György Ligeti (1923 - 2006) - reluctant film composer

György Ligeti - photo György Ligeti is widely associated with various modernist movements in 20th Century music. Although he was influenced by a number of composers and their ideas, he tended to follow his own path producing music which often sounded unique and defied classification. He was born among the Hungarian population in the Transylvania region of Romania, and studied at the conservatory in Kolozsvar. The Nazi occupation interrupted his studies and being Jewish, his family were all sent to concentration camps. Although many of his relatives died in Auschwitz, Ligeti was able to resume his studies after the war. He then taught for a time at the Franz Liszt Academy in Budapest. Communism was then the dominant political force in this part of the world, and when the Russian army quashed the Hungarian Revolution, Ligeti fled to Austria (hiding with his wife aboard a mail train to cross the border) and then settled in Vienna. There he was to have greater interaction with other western composers and his musical style developed and evolved over a number of decades.

2001: A Space Odyssey soundtrack CD cover Ligeti studied all the usual aspects of compositional theory and practice, and also studied Romanian folk music. His early piano works seemed to have been influenced by the piano music of Bartok, a fellow Hungarian. While in Cologne, Ligeti dabbled for a while with electronic music alongside Karlheinz Stockhausen, in an electronic music studio owned by a German radio station. Then his most extreme exploration of the avant garde world was the "Symphonic Poem for 100 Metronomes" which are set ticking at different rates until, one by one, they wind down. However Ligeti's music soon settled into an exploration of the music of evolving textures using first orchestral forces and then voices, and it is this style of music for which he is best known. Ligeti himself coined the term "micropolyphony" to describe it. His "Atmospheres" for orchestra exemplifies this soundscape idea, and it caught the attention of Stanley Kubrick among others. The director was to use the composer's music on no less than three of his films, although 2001: A Space Odyssey is the best known for its "other worldly" sound courtesy of Ligeti (although the composer was not contacted to obtain permission for this use). In some ways Ligeti's music turned full circle when in later years he concentrated more on the kind of textures which could be created using mixes of different rhythms rather than polyphony, and this led him to study the techniques used in World Music in general and African rhythms in particular. After a number of years of ill-health, Ligeti died on 12th June 2006. A performance of his "Symphonic Poem for 100 Metronomes" poignantly concluded a concert given after his funeral in Vienna.

Key Works by Gyorgy Ligeti:

    Gyorgy Ligeti Edition 7: Chamber Music CD cover
  • Etudes (for Piano) - split into 3 separate books composed over a number of years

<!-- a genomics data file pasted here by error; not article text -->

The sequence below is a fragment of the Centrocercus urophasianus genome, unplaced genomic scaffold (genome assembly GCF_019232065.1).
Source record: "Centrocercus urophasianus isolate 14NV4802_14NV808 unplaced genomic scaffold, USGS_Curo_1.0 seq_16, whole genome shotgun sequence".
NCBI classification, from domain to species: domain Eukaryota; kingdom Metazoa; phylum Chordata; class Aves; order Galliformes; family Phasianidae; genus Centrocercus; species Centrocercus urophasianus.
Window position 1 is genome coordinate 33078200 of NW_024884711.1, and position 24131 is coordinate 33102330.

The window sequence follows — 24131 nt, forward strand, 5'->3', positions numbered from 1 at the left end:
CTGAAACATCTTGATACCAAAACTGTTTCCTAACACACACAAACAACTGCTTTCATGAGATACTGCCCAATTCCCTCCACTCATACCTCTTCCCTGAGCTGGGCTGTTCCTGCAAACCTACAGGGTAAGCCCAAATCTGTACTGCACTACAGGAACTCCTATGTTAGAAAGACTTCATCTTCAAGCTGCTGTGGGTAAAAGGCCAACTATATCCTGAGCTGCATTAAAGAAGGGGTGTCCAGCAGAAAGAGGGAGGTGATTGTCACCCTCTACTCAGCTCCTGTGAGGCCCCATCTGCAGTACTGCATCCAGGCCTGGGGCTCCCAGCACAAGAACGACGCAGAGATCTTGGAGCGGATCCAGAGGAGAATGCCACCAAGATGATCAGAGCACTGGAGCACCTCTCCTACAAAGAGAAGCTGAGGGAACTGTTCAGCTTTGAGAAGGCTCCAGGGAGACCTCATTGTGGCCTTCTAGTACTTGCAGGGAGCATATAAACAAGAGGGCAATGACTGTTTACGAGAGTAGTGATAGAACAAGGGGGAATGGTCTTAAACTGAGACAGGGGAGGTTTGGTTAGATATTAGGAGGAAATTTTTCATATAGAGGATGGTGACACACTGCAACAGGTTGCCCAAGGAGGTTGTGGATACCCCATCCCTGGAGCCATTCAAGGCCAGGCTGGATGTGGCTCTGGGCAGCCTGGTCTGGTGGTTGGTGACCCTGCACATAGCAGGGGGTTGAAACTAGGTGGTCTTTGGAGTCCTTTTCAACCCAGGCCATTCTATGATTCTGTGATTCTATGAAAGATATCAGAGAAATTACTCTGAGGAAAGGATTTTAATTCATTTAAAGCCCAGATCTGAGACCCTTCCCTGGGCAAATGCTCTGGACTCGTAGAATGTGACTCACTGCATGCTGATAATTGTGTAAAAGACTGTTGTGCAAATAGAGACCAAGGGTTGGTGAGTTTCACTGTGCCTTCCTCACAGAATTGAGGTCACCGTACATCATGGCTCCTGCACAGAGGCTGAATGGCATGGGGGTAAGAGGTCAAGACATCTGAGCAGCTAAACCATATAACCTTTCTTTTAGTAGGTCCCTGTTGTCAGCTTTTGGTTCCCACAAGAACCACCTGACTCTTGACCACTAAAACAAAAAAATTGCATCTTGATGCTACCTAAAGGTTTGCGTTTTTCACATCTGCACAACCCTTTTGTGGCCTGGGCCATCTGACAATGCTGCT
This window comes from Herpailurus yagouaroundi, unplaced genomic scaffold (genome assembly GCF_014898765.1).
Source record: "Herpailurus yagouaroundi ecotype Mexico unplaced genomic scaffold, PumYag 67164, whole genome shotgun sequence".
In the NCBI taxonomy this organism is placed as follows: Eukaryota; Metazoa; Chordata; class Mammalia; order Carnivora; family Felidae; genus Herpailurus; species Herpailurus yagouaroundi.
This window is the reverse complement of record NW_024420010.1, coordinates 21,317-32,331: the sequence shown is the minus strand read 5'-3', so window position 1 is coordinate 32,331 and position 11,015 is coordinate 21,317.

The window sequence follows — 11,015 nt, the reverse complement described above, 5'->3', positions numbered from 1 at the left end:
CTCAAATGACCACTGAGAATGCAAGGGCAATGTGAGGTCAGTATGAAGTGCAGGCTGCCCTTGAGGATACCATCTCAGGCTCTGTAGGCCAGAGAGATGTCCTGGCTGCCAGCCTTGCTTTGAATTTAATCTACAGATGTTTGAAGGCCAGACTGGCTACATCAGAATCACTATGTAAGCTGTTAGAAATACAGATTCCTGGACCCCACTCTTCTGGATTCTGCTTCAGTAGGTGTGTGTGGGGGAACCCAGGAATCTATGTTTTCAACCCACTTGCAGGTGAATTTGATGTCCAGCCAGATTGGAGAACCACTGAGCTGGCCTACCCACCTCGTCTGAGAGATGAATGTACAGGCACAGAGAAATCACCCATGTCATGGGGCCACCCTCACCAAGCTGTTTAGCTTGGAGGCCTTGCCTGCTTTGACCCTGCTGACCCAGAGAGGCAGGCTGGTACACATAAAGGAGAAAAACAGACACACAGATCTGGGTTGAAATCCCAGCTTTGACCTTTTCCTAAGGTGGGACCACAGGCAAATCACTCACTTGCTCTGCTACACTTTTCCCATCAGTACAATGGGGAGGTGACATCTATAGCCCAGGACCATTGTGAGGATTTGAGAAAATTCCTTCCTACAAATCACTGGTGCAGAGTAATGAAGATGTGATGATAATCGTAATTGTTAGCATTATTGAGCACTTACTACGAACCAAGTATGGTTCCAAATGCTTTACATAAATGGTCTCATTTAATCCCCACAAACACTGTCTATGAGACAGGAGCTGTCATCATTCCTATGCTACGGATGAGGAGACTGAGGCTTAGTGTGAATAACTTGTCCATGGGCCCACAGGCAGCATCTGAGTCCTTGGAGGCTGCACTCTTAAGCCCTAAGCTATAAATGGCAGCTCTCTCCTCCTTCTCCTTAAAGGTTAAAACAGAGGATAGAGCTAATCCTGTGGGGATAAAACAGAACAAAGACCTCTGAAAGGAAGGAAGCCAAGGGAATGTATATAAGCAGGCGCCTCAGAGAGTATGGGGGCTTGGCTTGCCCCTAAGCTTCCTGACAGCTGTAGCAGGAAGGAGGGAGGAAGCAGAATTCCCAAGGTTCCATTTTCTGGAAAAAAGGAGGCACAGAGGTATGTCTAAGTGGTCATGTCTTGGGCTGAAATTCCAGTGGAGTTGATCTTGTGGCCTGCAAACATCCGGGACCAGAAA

• Musica Ricercata - also for piano, and was used in the film "Eyes Wide Shut"
  • Lots of other works for piano solo, other keyboards or piano duet
  • Strings Quartets - No.2 being the most well-known
  • Lots of other chamber music for various instrumental forces
  • Apparitions - orchestral work
  • Atmospheres - orchestral work used on 2001
  • Lontano - orchestral work used on 2001
  • Concertos - various concertos for Piano, Cello, Violin, and a double concerto for Flute and Oboe
  • Other orchestral pieces
  • Le Grand Macabre - a comic/satirical opera, later revised by the composer
  • Lux Aeterna - an unaccompanied choral work, also used on 2001
  • Adventures (and the later New Adventures) - choral work used on 2001
  • Requiem - for Soprano, Mezzo Soprano, two mixed Choirs and Orchestra (also used on 2001)
  • Other choral works
  • Poème Symphonique for 100 metronomes - an experimental work, literally what it says on the box
  • Some examples of electronic music

Films with music by Gyorgy Ligeti:

  • 2001: A Space Odyssey - features a number of pieces and extracts of pieces by Ligeti, as identified in the listings above
  • 2010 - (the sequel) also uses "Lux Aeterna" and of course Strauss's "Also Sprach Zarathustra"
  • The Shining - includes "Lontano" by Ligeti, a number of pieces by Krzysztof Penderecki, and some music by Wendy Carlos
  • Eyes Wide Shut - includes "Mesto, Rigido e Cerimonale" from Ligeti's "Musica Ricercata", the Waltz from Shostakovich's Jazz Suite and a number of commissioned works by Jocelyn Pook
  • Charlie and the Chocolate Factory - has an excerpt from Ligeti's "Requiem", Richard Strauss's "Also Sprach Zarathustra" (coincidence?) and is otherwise scored by Danny Elfman

Gyorgy Ligeti - Recommendations:

The "Gyorgy Ligeti Edition" is the most comprehensive collection of recordings of Ligeti's music. Here are selected items from this collection, and other recordings which are sure to be of interest.

    Boulez conducts Gyorgy Ligeti CD cover
  • 2001: A Space Odyssey soundtrack - an excellent, non-threatening introduction to Ligeti, available at and
  • Boulez conducts Ligeti - in the 3 concertos for Cello, Violin and Piano, available at and
  • Ligeti Edition 3: Works for Piano - (played by Pierre-Laurent Aimard) includes books 1 & 2 of the Etudes, Musica Ricercata, and 1 piece from book 3, available at and
  • Ligeti Edition 7: Chamber Music - including the Trio for Violin, Horn & Piano, Ten Pieces, Six Bagatelles for Wind Quintet and the Sonata for Solo Viola (played by Tabea Zimmermann), available at and